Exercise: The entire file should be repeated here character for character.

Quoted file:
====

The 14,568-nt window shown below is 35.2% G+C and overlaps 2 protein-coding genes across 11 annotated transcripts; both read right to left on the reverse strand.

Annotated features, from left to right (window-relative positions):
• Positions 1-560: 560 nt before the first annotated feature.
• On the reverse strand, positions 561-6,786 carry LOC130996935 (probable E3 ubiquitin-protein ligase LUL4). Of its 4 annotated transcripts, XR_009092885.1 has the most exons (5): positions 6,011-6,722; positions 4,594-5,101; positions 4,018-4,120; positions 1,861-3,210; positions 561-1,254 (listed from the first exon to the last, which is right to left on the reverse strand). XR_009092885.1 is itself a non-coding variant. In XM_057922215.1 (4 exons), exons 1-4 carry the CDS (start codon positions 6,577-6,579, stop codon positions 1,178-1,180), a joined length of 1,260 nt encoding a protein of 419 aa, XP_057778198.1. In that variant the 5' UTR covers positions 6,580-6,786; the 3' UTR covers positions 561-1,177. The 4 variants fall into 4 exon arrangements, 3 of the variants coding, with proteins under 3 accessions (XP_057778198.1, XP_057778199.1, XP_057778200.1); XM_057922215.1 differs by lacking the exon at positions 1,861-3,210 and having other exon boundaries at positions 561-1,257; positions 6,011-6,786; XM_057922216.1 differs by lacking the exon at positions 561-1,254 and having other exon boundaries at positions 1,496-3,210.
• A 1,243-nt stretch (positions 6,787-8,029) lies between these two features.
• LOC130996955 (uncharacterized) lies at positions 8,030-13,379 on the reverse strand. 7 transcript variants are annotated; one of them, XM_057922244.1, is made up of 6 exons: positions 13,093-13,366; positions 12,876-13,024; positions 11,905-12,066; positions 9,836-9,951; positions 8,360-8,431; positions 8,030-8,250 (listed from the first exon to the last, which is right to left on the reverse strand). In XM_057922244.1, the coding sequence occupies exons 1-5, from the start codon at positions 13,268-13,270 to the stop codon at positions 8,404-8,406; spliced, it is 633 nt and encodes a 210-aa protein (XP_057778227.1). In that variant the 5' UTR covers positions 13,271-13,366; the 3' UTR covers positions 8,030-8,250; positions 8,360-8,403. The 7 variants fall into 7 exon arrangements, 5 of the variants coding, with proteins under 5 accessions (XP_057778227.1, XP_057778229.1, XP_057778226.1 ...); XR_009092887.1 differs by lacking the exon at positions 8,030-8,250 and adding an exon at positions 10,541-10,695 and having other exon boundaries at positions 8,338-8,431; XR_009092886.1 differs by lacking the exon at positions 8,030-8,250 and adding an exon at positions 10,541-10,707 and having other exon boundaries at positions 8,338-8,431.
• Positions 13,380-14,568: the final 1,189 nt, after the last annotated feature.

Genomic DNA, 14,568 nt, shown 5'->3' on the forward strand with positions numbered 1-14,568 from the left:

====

The 14,568-nt window shown below is 35.2% G+C and overlaps 2 protein-coding genes across 11 annotated transcripts; both read right to left on the reverse strand.

Annotated features, from left to right (window-relative positions):
• Positions 1-560: 560 nt before the first annotated feature.
• On the reverse strand, positions 561-6,786 carry LOC130996935 (probable E3 ubiquitin-protein ligase LUL4). Of its 4 annotated transcripts, XR_009092885.1 has the most exons (5): positions 6,011-6,722; positions 4,594-5,101; positions 4,018-4,120; positions 1,861-3,210; positions 561-1,254 (listed from the first exon to the last, which is right to left on the reverse strand). XR_009092885.1 is itself a non-coding variant. In XM_057922215.1 (4 exons), exons 1-4 carry the CDS (start codon positions 6,577-6,579, stop codon positions 1,178-1,180), a joined length of 1,260 nt encoding a protein of 419 aa, XP_057778198.1. In that variant the 5' UTR covers positions 6,580-6,786; the 3' UTR covers positions 561-1,177. The 4 variants fall into 4 exon arrangements, 3 of the variants coding, with proteins under 3 accessions (XP_057778198.1, XP_057778199.1, XP_057778200.1); XM_057922215.1 differs by lacking the exon at positions 1,861-3,210 and having other exon boundaries at positions 561-1,257; positions 6,011-6,786; XM_057922216.1 differs by lacking the exon at positions 561-1,254 and having other exon boundaries at positions 1,496-3,210.
• A 1,243-nt stretch (positions 6,787-8,029) lies between these two features.
• LOC130996955 (uncharacterized) lies at positions 8,030-13,379 on the reverse strand. 7 transcript variants are annotated; one of them, XM_057922244.1, is made up of 6 exons: positions 13,093-13,366; positions 12,876-13,024; positions 11,905-12,066; positions 9,836-9,951; positions 8,360-8,431; positions 8,030-8,250 (listed from the first exon to the last, which is right to left on the reverse strand). In XM_057922244.1, the coding sequence occupies exons 1-5, from the start codon at positions 13,268-13,270 to the stop codon at positions 8,404-8,406; spliced, it is 633 nt and encodes a 210-aa protein (XP_057778227.1). In that variant the 5' UTR covers positions 13,271-13,366; the 3' UTR covers positions 8,030-8,250; positions 8,360-8,403. The 7 variants fall into 7 exon arrangements, 5 of the variants coding, with proteins under 5 accessions (XP_057778227.1, XP_057778229.1, XP_057778226.1 ...); XR_009092887.1 differs by lacking the exon at positions 8,030-8,250 and adding an exon at positions 10,541-10,695 and having other exon boundaries at positions 8,338-8,431; XR_009092886.1 differs by lacking the exon at positions 8,030-8,250 and adding an exon at positions 10,541-10,707 and having other exon boundaries at positions 8,338-8,431.
• Positions 13,380-14,568: the final 1,189 nt, after the last annotated feature.

Genomic DNA, 14,568 nt, shown 5'->3' on the forward strand with positions numbered 1-14,568 from the left: